Top Five Missed Opportunities with HMI Alarms and Events

Top Five Missed Opportunities with HMI Alarms and Events

Uncover the hidden alarm capabilities in your system.

With any new tech device, whether a cell phone or plant-floor controller, there is inevitably a helpful feature or two you overlooked while reading the manual or taking the introductory tutorial. Although these technological devices still perform their desired, basic functions -- discovering an underutilized feature makes you wonder how you ever operated the device without it.

Interacting with alarms is one of the basic functions your operators expect from their human-machine interface (HMI) software. However, if you're only using the standard alarming functions, you may be missing out on lesser-known features that could help you save time, ease troubleshooting and reduce headaches. The five FactoryTalk® Alarms and Events functions listed below are often overlooked and underutilized. See where they fit and if you can find some hidden tools in your plant-floor applications.

Associated Tags

In an HMI system, it is useful to have additional system information associated with an alarm for streamlined reporting and more effective handling of alarms. An alarm can be associated with up to four tags that are not only recorded in the alarm history log but can also be embedded in the alarm messages visible in an alarm summary or banner. By associating tags to include process data with event information and alarm messages, operators can automatically receive relevant information that describes what the system's environment looked like when the alarm was triggered. For example, if you have a pump alarm associated with a flow meter output value, a tank weight, and two process valves, you'd typically have to review trending data and activity reports to understand what might have contributed to this alarm becoming active. With associated tags, you get all pertinent information in one transaction. This saves time and effort as it eliminates the need to run multiple reports and correlate the data in separate databases.

Alarm Commands

Addressing the cause of an alarm in a time-efficient manner is a top priority for operators. However, an HMI system that correctly identifies alarm conditions, does no good if the operator still has to click through multiple screens and open new programs in order to access the controls needed to correct the problem. With recent advancements, new HMI software applications can be configured to execute a command when the user double-clicks on the alarm in the alarm summary. For example, an operator can double-click an active alarm and have the appropriate screen displayed for them to take corrective action. This is especially effective in a large HMI system where the operator must have access to a process screen or device faceplate to understand the area of concern before taking action.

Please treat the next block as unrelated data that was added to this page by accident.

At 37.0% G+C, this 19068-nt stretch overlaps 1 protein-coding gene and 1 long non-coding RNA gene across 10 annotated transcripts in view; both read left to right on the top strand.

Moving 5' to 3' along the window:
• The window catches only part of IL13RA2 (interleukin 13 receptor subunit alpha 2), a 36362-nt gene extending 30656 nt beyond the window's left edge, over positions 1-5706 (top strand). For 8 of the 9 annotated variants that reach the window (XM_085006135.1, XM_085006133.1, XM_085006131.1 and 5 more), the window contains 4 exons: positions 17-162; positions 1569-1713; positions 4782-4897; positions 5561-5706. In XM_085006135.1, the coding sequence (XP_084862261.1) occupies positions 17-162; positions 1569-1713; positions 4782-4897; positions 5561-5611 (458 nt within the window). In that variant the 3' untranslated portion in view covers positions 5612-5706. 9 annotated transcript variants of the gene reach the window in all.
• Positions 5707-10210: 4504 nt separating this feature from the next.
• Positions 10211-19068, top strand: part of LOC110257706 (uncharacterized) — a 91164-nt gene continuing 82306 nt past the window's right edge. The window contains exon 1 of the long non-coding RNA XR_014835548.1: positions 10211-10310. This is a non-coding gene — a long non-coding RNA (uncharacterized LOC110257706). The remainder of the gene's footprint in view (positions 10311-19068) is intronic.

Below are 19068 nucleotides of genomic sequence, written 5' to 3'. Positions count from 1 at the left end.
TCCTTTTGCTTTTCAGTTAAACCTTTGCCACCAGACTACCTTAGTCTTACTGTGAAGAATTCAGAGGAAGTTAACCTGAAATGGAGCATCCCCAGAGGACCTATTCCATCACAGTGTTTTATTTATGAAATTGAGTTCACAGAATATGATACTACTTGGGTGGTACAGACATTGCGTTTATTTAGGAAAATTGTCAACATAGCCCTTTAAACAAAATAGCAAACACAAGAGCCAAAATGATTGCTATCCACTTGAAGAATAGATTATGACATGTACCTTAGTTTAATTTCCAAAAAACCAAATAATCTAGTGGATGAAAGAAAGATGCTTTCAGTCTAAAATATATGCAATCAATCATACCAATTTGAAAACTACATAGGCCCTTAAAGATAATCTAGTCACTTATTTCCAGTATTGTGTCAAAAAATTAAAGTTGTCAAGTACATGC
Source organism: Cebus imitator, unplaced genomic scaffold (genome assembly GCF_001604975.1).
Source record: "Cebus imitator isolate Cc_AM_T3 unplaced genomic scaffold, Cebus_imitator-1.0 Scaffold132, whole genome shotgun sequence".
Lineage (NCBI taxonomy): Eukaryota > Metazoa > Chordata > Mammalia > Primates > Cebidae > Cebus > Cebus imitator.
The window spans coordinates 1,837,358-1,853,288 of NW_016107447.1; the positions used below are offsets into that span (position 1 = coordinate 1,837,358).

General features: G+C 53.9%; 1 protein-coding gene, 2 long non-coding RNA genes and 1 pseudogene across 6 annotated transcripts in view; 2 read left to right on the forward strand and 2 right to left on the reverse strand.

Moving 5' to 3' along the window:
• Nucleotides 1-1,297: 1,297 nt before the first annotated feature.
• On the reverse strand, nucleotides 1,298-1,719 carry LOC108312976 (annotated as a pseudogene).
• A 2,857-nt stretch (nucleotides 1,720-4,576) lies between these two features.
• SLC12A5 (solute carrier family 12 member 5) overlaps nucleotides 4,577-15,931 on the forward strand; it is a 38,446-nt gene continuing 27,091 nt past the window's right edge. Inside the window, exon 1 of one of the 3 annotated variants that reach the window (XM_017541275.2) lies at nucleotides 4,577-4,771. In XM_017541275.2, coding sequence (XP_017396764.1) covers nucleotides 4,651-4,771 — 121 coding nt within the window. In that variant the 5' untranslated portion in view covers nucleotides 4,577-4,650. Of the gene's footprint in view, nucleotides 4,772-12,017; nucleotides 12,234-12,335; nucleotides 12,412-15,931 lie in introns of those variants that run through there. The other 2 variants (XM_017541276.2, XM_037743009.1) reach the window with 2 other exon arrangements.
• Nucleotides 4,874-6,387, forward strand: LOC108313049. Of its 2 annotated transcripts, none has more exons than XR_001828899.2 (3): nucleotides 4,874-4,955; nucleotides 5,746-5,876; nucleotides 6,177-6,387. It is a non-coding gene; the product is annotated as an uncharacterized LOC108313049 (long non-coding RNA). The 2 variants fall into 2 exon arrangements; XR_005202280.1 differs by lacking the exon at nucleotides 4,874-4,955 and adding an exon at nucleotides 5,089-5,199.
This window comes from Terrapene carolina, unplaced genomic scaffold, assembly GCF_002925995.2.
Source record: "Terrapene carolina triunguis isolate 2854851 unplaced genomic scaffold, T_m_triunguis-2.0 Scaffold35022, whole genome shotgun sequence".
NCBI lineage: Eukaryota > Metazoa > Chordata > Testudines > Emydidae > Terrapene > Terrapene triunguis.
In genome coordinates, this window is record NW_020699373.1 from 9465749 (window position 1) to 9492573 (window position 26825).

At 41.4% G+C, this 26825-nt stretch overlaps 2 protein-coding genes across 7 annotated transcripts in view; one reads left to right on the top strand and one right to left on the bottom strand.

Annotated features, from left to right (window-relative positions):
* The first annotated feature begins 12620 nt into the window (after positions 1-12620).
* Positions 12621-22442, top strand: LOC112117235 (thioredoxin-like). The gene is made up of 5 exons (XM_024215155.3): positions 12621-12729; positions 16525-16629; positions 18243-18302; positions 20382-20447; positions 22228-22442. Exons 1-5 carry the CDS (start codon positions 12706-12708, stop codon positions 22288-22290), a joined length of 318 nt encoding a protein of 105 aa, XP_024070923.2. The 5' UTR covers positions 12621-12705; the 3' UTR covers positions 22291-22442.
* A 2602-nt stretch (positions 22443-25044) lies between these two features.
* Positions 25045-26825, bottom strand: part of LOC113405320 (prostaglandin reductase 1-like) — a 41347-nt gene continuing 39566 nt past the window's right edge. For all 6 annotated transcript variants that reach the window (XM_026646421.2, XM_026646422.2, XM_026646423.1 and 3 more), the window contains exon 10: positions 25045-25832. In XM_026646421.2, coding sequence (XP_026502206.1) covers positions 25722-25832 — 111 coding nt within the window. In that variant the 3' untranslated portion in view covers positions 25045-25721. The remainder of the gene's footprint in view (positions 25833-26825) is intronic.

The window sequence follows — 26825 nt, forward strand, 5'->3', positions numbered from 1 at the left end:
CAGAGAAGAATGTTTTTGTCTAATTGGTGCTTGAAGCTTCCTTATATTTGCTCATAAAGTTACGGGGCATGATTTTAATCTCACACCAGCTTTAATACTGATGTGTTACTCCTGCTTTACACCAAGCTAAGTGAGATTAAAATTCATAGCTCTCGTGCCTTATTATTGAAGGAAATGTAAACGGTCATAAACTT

Preconfigured Control-Status Alarms

HMI software should be tightly integrated with plant-floor controls and enable you to capture additional data beyond alarm and event information. Collecting data related to environmental factors, such as problems with controllers and other equipment, can help operators better understand what is going on in the system. Newer HMI applications incorporate preconfigured control-status alarms that indicate when there is an issue with a controller or its connection. In addition, operators should be able to run reports showing in-depth detail regarding the conditions of the alarm. For example, with preconfigured control-status alarms, when an operator sees that data is not updating into its system, he/she can review the alarm summary and immediately see that the controller is in program mode and not run mode. This ultimately saves the operator time because he/she is no longer trying to figure out if something in this system needs correction.

Alarm Classes

When viewing many different alarms, it can be a time-consuming task to group like alarms together. Effectively organizing alarms in an alarm summary or report can actually be quite simple when using alarm classes in some applications. The alarm class is a text string of up to 40 characters that operators enter when configuring an alarm. At run time, the value of the alarm class is recorded in the alarm history log, and the content is filtered based on the value of the alarm class. This enables you to easily sort or filter your alarms by function whether for valves that fail to open or close, pressure temperature, equipment running or tank levels.

Remote Alarm Annunciation and Escalation

The last often underutilized alarm-and-event function provides operators with remote access and control capabilities. Specter Instruments, a member in the Rockwell Automation PartnerNetwork™ program, incorporates a FactoryTalk Alarms and Events subscriber plug in for its Win 911 product. With the remote alarm annunciation and escalation, FactoryTalk system notifies operators of alarms via text to speech (calling an operator's cell phone), text pages, email or through voice-over TAPI modem. In the instance that the operator cannot be reached, the Win 911 product can utilize the escalation function based on the response rate. For example, if there is no response when an operator is contacted, the system will escalate to the line supervisor. If the line supervisor does not respond, the system will escalate to the plant manager, and so on until someone is reached who can address the alarm. Because the system is contacting people at home, it also gives employees the ability to remotely acknowledge and address the alarms.

Poorly managed alarms and events can be disasters waiting to happen. Utilize these hidden tools and start streamlining your alarm management today.

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FactoryTalk and PartnerNetwork are trademarks of Rockwell Automation, Inc.

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